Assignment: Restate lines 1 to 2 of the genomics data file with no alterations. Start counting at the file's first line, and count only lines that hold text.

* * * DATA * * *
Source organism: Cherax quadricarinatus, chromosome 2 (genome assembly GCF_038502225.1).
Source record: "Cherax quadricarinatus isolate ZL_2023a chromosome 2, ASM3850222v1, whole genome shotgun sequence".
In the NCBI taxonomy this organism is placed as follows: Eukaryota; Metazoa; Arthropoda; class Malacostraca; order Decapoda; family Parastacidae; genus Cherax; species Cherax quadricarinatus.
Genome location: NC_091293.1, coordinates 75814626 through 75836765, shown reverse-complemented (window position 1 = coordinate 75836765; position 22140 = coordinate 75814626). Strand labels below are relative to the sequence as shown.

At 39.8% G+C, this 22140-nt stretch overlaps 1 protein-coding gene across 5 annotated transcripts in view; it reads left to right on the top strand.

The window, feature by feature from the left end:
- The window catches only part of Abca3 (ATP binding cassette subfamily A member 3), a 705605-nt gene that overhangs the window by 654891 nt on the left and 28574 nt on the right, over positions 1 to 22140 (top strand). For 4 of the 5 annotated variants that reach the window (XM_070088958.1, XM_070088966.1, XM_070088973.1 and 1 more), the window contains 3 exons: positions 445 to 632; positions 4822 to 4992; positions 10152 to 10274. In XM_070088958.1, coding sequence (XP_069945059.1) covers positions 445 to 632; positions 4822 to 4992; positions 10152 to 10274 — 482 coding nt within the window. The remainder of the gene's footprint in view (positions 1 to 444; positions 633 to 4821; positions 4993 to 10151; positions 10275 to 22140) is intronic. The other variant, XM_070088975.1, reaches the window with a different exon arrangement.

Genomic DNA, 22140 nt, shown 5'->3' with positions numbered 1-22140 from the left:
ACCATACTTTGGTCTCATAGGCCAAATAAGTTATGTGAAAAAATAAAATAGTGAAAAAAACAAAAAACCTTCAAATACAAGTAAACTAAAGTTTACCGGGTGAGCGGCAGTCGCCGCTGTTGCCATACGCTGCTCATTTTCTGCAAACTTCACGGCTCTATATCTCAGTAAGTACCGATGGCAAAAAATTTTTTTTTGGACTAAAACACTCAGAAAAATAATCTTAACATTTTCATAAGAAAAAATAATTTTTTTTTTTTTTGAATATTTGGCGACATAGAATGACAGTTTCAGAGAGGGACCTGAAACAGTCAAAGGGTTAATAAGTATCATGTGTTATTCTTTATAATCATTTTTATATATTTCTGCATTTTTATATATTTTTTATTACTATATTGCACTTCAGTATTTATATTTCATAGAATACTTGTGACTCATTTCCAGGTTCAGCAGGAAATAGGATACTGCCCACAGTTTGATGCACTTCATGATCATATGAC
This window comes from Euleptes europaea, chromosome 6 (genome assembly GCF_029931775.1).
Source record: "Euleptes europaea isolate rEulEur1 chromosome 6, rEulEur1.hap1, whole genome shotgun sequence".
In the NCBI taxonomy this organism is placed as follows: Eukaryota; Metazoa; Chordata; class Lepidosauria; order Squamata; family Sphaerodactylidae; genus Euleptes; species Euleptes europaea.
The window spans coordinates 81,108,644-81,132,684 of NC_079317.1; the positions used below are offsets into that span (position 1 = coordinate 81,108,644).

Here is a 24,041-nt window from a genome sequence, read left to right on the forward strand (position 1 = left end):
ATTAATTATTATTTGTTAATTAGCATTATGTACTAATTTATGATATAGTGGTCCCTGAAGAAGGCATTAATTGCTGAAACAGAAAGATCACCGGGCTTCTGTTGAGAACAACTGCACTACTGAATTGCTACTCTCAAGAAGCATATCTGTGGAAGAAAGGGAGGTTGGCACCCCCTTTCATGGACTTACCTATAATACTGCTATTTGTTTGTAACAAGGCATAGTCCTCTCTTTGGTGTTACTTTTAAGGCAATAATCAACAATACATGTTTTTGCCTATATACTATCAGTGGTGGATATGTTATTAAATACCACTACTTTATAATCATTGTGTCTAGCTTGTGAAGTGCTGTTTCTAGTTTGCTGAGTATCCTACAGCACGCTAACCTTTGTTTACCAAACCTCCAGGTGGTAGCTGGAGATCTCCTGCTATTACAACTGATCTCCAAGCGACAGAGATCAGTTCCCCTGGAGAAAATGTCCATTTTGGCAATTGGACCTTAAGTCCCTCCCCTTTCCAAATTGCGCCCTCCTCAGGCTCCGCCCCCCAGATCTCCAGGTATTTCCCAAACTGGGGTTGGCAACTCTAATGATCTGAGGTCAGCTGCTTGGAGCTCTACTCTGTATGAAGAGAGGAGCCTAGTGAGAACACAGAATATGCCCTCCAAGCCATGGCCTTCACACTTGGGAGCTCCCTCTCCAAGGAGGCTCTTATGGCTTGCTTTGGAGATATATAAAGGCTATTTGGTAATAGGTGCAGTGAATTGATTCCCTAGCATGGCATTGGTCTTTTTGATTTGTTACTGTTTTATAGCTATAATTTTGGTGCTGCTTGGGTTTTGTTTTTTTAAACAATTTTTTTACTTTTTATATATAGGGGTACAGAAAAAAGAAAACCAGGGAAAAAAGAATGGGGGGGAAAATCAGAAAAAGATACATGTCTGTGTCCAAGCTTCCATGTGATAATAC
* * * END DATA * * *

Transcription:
Source organism: Cherax quadricarinatus, chromosome 2 (genome assembly GCF_038502225.1).
Source record: "Cherax quadricarinatus isolate ZL_2023a chromosome 2, ASM3850222v1, whole genome shotgun sequence".